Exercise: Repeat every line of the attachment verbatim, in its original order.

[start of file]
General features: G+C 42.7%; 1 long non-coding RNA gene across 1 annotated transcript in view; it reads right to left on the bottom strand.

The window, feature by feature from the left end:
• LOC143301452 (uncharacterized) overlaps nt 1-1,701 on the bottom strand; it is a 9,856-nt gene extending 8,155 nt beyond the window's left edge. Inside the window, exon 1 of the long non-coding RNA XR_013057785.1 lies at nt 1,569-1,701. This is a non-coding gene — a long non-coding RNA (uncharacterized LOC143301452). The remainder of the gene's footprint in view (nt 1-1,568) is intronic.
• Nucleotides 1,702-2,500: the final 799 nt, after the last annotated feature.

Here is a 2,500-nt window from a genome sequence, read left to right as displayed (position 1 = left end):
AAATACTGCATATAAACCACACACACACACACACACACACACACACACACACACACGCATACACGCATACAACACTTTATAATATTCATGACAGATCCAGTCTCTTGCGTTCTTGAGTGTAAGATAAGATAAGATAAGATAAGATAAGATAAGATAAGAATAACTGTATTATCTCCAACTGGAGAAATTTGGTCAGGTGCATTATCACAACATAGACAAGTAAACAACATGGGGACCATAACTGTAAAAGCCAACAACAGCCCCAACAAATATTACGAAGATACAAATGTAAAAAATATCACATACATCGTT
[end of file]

General features: G+C 42.7%; 1 long non-coding RNA gene across 1 annotated transcript in view; it reads right to left on the bottom strand.

The window, feature by feature from the left end:
• LOC143301452 (uncharacterized) overlaps nt 1-1,701 on the bottom strand; it is a 9,856-nt gene extending 8,155 nt beyond the window's left edge. Inside the window, exon 1 of the long non-coding RNA XR_013057785.1 lies at nt 1,569-1,701. This is a non-coding gene — a long non-coding RNA (uncharacterized LOC143301452). The remainder of the gene's footprint in view (nt 1-1,568) is intronic.
• Nucleotides 1,702-2,500: the final 799 nt, after the last annotated feature.

Here is a 2,500-nt window from a genome sequence, read left to right as displayed (position 1 = left end):
AAATACTGCATATAAACCACACACACACACACACACACACACACACACACACACACGCATACACGCATACAACACTTTATAATATTCATGACAGATCCAGTCTCTTGCGTTCTTGAGTGTAAGATAAGATAAGATAAGATAAGATAAGATAAGATAAGAATAACTGTATTATCTCCAACTGGAGAAATTTGGTCAGGTGCATTATCACAACATAGACAAGTAAACAACATGGGGACCATAACTGTAAAAGCCAACAACAGCCCCAACAAATATTACGAAGATACAAATGTAAAAAATATCACATACATCGTT